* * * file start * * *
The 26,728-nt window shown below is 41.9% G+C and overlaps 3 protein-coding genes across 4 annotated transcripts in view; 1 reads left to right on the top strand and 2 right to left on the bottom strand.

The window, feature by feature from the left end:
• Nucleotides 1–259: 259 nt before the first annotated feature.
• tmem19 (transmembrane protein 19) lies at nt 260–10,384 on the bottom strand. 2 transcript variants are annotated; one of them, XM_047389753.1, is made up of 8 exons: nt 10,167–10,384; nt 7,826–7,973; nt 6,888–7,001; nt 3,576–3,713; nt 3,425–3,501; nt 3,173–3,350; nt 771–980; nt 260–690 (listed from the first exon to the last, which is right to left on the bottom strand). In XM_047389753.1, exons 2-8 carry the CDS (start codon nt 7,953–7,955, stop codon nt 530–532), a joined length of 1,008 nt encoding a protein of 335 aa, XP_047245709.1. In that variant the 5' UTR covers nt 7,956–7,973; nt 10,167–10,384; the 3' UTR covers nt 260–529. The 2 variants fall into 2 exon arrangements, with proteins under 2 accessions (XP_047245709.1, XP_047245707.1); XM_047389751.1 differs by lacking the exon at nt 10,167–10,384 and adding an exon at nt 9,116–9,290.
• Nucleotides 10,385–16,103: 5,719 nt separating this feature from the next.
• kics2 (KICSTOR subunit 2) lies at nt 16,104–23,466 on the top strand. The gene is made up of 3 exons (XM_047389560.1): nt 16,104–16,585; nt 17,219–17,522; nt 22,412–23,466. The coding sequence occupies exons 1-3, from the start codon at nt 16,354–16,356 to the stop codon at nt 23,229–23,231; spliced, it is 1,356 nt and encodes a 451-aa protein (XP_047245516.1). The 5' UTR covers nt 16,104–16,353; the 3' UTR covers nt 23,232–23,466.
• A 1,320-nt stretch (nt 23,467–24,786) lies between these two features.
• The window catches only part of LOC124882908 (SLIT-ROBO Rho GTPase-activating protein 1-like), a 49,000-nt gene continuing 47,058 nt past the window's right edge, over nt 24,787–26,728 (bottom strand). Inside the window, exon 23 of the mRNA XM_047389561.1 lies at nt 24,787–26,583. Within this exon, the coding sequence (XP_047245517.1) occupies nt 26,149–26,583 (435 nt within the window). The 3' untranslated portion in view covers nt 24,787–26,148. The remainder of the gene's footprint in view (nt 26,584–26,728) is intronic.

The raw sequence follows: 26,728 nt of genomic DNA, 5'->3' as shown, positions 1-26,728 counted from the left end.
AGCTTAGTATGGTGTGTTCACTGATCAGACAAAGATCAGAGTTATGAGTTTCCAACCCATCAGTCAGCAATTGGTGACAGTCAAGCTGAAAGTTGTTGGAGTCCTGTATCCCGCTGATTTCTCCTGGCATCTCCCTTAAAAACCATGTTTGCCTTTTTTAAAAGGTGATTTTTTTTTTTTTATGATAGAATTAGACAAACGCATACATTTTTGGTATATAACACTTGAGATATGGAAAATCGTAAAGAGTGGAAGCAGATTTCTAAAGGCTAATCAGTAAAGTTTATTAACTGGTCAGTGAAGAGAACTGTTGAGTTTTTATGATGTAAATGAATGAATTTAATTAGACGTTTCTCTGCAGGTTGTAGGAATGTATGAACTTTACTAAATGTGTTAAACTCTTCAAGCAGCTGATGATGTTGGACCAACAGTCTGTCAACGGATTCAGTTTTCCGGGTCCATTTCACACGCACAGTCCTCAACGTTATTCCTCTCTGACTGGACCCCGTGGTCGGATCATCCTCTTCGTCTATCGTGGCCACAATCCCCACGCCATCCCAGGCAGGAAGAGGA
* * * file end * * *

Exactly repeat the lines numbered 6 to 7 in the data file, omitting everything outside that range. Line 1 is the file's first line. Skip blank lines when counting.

• kics2 (KICSTOR subunit 2) lies at nt 16,104–23,466 on the top strand. The gene is made up of 3 exons (XM_047389560.1): nt 16,104–16,585; nt 17,219–17,522; nt 22,412–23,466. The coding sequence occupies exons 1-3, from the start codon at nt 16,354–16,356 to the stop codon at nt 23,229–23,231; spliced, it is 1,356 nt and encodes a 451-aa protein (XP_047245516.1). The 5' UTR covers nt 16,104–16,353; the 3' UTR covers nt 23,232–23,466.
• A 1,320-nt stretch (nt 23,467–24,786) lies between these two features.